Here is a list of a few experiences I’m happy that I did to take time off during medical school my first two years.  Recently I was up late clicking through my old Facebook pictures reliving some of the more fun moments of the past few years. As I was doing this I realized that I have done SO MANY amazing and wonderful things since starting medical school. At the beginning of M1 year, everyone tells you (jokingly or not, I can never tell) to kiss your social life (or any kind of life outside of books and medicine) goodbye. I have not found this to be necessary AT ALL and I want to encourage you all to reject this mindset. While it’s true there were times I spent 14 hour days in the library or when I was so stressed about an upcoming lab practical that I couldn’t bear to do anything besides study, there were also many times when I put other things in my life first. I think this has helped me to be more balanced and allowed me to build up a reserve of emotional strength to draw from when it comes to the tough parts of medical school. By having things outside of medical school to plan and look forward to, I don’t let studying completely define who I am as a person, which...

The Reasons Why Sleep Matters

My personal experience has taught me that consistently getting decent sleep is THE most important factor in my overall well-being—more than relationships, exercise, diet, money, or anything else. Let me list the reasons why sleep matters. Obviously I don’t currently, and likely never will (except maybe during research sabbatical), get 8 hours of sleep 7 days per week. But I always get as much sleep as possible. This means that sleep almost always comes before my husband, family, friends, studying, drinking, TV, and whatever else keeps me away from my bed.  (Of course there are exceptions.) A mentor once told me, “Whenever you say ‘yes’ to something, you’re saying ‘no’ to something else.” Sometimes saying ‘yes’ to sleep means my life appears pretty boring from the outside. For example, when I was a 4th year med student on my surgery sub-internship, I woke up at 4:00am every day and usually didn’t get home until 7pm or later. When I got home, I ate dinner while I talked to my husband, showered, and then got in bed around 8:00pm. This was also in July, so I was actually in bed before the sun set every night. This sounds like a really pathetic existence, but I swear I was happy. Giving up some time with my husband after work in favor of getting enough sleep was worth it because I wasn’t...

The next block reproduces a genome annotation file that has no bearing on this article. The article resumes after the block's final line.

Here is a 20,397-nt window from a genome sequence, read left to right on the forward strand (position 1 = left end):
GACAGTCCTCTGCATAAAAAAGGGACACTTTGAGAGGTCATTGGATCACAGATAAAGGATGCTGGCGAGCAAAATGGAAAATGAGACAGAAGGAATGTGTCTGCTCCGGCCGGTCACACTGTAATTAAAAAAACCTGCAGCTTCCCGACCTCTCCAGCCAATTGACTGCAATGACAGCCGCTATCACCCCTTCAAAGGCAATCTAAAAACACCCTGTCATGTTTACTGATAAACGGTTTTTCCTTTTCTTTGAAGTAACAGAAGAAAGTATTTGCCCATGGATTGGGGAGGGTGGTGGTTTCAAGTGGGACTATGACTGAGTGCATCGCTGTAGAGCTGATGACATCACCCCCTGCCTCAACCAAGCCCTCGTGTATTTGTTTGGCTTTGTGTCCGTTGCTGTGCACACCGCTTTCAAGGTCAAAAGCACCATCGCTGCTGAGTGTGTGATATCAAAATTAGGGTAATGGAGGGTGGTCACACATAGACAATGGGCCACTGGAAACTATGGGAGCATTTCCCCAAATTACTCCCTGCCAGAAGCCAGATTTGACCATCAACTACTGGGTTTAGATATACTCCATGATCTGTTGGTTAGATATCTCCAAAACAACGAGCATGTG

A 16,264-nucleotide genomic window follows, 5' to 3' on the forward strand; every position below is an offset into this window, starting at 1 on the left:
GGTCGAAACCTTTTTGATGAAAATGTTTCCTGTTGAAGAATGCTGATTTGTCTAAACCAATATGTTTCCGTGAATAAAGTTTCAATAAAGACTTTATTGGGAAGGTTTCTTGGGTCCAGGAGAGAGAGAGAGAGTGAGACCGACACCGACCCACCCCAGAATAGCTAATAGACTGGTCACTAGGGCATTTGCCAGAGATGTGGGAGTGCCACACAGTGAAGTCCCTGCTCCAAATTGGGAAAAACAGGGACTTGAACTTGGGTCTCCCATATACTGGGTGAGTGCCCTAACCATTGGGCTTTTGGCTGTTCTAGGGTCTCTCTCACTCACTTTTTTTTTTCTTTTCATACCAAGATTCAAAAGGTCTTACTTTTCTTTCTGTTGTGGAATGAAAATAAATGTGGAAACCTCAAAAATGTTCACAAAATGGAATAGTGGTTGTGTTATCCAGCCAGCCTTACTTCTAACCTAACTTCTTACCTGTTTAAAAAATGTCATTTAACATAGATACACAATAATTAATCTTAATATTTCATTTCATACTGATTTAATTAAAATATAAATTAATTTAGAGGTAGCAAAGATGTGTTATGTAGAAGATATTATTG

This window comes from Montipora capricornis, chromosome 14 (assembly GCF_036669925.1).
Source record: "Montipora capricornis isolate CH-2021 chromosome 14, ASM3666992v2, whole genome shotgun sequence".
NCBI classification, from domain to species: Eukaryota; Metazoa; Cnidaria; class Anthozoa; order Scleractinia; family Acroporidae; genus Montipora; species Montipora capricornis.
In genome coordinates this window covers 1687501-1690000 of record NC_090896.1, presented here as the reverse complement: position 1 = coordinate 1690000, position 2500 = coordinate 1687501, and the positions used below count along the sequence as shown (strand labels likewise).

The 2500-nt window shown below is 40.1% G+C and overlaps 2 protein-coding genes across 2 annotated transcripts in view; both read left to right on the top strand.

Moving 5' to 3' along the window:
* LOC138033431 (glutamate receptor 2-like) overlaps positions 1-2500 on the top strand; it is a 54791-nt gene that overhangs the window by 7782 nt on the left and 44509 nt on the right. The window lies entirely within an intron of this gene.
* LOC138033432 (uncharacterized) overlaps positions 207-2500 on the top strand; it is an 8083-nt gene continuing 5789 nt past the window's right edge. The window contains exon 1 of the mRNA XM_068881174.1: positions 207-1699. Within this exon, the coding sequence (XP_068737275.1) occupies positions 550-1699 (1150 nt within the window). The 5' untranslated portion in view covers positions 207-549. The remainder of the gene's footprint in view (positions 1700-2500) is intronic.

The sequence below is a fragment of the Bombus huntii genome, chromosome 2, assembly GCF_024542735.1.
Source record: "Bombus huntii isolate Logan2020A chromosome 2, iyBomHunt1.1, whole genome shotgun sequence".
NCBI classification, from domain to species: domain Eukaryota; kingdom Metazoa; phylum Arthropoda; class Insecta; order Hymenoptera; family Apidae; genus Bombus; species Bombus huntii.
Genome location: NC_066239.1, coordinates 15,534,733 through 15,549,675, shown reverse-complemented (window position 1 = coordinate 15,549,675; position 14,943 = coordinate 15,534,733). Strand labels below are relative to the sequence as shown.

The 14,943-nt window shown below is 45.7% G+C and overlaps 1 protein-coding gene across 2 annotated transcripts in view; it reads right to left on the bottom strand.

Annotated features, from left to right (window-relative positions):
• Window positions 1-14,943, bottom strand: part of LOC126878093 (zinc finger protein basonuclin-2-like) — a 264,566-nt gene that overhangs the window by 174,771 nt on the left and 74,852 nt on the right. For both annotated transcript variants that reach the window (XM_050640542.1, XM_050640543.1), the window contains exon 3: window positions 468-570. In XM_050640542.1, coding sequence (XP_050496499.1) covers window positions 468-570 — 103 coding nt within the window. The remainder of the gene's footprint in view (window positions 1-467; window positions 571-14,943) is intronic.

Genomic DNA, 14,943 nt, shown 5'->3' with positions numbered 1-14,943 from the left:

Tips For Mastering Anatomy From Both Sides of The Classroom

The human body is beautifully intricate. A rite of passage for medical students, mastering anatomy lab provides an opportunity to explore and appreciate how nerves, muscles, epithelium, and connective tissue come together to form a living being. However, the sheer volume of testable information makes anatomy one of the hardest classes in the first year of medical school. I have had the pleasure to experience anatomy from the perspective both of a medical student and of a teaching assistant for undergrads. I started by tackling the mountain of information alongside my undergrad students as they studied the bones and their markings, muscles (their origins, insertions, actions, and innervations), and nerves. Then I began my own class and from the initial cut to the final dissection, I vastly expanded my knowledge that in turn helped my teaching. In the process, I developed my understanding of how to mastering anatomy, which has made a world of difference. As another school year approaches, I’ve compiled my best tips to help all incoming medical students take on this great challenge. Tip #1: Use the right resources Your professor will likely assign a textbook for the class. Use it. We had Grey’s Anatomy for Students, which was helpful because it had an overview section in the beginning of each chapter that was a good place to start understanding the material. The book also has highlighted...

How To Make The Most Out Of Your Summer Before School Starts

It’s your last summer before college starts, and if you’re like me you do not want to put it to waste.  You have just wrapped up four years of hard work and now get to pack up and leave your hometown, say goodbye to friends and family and go to your new home in college.  But one day, in the beginning of summer, before the big move, you look down at the empty bag of potato chips and sodas at feet, eyes burning after your ninth episode of your binge show that day, and you start to think to yourself that you are not making the most of your summer.  For me, my last summer before college was all about becoming self dependent and learning new things. So to avoid becoming a couch potato all summer and rather becoming more self dependent, here are 3 tips to making the most of your last summer before college:  Find Time to Relax Let’s be real: it’s the summer and you want to be on the beach somewhere turning that pasty year long skin, into a golden bronze.  To me, vacation is the number one step in enjoying your summer, but don’t get confused by my beach analogy, there are many types of vacations and ways to relax. Personally, I love to be outside whether that be at a beach, the hiking...